We UBC law students are lucky to have a fantastic Career Services Office which gives us lectures and documents full of proper advice about all aspects of business etiquette, networking, and the job hunting process. Accordingly, I would suggest looking at those resources for actual advice. Having gone through a year and a half of networking/firm events and the formalized interview process for 2L summer articling positions in Vancouver myself, I thought I would put together a list of general observations I have made, some of which will inevitably echo the valuable advice provided by the CSO.
Networking: The word ‘networking’ sometimes throws people off because it suggests you have to come out of a networking event having built an actual viable network of contacts. Really, networking is about making new connections within the profession, whether it be with students, lawyers or professors, some of which will grow beyond the first introduction and some of which may not. I would advise going to as many networking events as possible, especially if you don’t have prior connections to the legal profession. I have learned so much about the profession, different practice areas, and different firms through talking with people, and I think there is no substitute for the experience of one-on-one contact.
Mind Your Manners: Being polite, considerate and kind is obviously always important, but it is imperative in a professional environment, like a law school networking event or a firm reception, especially during the formal interview process. There is nothing more unappealing than the student/applicant who is self-advertising through monopolizing conversation, interrupting others, and focusing all discussion on him/herself. It seems obvious that the guidelines around the art of conversation don’t stop for firm receptions, Wine and Cheeses, and Interview Week, but sometimes anxiousness and competitiveness can get the better of us. My advice is to be genuine, engaging and considerate. Include others in a group discussion if they are approaching (or hovering) around your group. Introduce them to the group and quickly tell them what the conversation is about to make them feel comfortable. This also provides others with the chance to politely leave the conversation if they need to take a break. Change the subject of any conversation if you find it is one to which only you are contributing. And, don’t say negative things about other students, professors, or firms. Remember, your ‘fellow applicants’ were your fellow classmates before and will be your fellow colleagues soon (pardon that tautology for the sake of parallel structure). Keep in mind the long-term collegiality of the profession.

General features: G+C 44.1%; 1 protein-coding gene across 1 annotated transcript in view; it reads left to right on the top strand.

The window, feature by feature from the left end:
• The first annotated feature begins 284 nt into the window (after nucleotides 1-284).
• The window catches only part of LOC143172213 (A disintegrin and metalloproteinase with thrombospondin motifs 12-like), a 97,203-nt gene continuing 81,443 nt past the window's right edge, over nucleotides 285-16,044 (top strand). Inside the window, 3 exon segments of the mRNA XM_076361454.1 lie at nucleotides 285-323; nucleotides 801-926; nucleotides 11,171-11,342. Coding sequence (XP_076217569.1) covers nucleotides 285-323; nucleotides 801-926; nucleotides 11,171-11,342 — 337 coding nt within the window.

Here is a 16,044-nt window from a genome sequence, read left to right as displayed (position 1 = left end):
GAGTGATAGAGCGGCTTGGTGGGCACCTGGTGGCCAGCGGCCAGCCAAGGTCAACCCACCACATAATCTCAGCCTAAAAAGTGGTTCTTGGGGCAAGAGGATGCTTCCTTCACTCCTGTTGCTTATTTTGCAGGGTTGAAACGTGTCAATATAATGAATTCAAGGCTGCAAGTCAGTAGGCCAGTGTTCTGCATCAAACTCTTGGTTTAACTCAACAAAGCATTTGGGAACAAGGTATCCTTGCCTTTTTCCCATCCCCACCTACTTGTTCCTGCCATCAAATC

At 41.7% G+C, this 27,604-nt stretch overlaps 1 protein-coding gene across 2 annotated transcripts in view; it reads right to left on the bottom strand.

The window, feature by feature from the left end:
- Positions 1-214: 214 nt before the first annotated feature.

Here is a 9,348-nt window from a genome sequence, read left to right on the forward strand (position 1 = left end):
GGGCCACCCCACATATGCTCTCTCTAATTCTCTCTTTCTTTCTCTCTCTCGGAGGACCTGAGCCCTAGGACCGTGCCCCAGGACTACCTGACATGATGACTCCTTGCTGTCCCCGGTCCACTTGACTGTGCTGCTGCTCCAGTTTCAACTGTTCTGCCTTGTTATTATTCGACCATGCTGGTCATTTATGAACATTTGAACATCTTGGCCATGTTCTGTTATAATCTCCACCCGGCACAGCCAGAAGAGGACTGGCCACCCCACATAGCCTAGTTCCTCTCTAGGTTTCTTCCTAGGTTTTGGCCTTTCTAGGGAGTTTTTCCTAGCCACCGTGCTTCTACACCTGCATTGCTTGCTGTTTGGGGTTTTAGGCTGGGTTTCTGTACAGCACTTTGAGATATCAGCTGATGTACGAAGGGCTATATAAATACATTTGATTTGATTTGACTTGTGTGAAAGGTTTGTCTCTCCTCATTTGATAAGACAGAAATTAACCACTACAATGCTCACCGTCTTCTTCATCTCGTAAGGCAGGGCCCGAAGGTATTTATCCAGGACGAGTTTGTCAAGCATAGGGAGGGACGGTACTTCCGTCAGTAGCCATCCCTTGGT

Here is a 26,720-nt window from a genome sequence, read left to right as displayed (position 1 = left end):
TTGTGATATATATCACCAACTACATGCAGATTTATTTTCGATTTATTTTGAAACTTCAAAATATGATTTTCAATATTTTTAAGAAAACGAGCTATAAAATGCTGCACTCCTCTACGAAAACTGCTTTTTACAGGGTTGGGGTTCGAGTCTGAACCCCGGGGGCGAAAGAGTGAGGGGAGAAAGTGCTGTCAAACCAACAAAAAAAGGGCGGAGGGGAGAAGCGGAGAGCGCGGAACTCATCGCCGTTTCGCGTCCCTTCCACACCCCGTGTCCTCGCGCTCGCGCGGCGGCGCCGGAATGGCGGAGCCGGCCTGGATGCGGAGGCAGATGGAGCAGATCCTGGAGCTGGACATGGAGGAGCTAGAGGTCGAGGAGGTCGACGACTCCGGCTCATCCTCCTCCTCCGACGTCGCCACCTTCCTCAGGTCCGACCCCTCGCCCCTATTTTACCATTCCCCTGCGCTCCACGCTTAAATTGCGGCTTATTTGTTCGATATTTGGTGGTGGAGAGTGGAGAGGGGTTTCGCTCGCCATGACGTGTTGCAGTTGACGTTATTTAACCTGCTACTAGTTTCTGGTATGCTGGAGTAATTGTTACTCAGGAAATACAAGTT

Don’t Schmooze: This is a caveat on my first point about taking advantage of as many networking opportunities as possible. In my experience, going to a networking event when I was tired, distracted, not fully invested, or a combination of the three, was rather unproductive. I love meeting new people, but I also find making genuine new connections in a short span of time to be tiring. So, I’d say don’t schmooze for the sake of schmoozing. Go if you’re actually interested.
Don’t drink too much: for all the obvious reasons.
Empathize: Always try to put yourself in the shoes of the person with whom you are networking/meeting/interviewing. Have they had a long day at work and are spending their free time letting you get to know their firm/workplace? Are they teaching a class in 20 minutes? Have they interviewed 30 people that day? Are there 50 other people at this event? Conversations are two way streams, even job interviews, so be considerate of your conversation partner’s position, which will inform what you choose to talk about, how much of their time you will take, and what questions you will ask.
I’ll end with a note about the end of networking events. Event end times are there for a reason: abide by them. You don’t want to be the last person left taking up an extra 45 minutes of someone’s time who should have been home for dinner half an hour ago.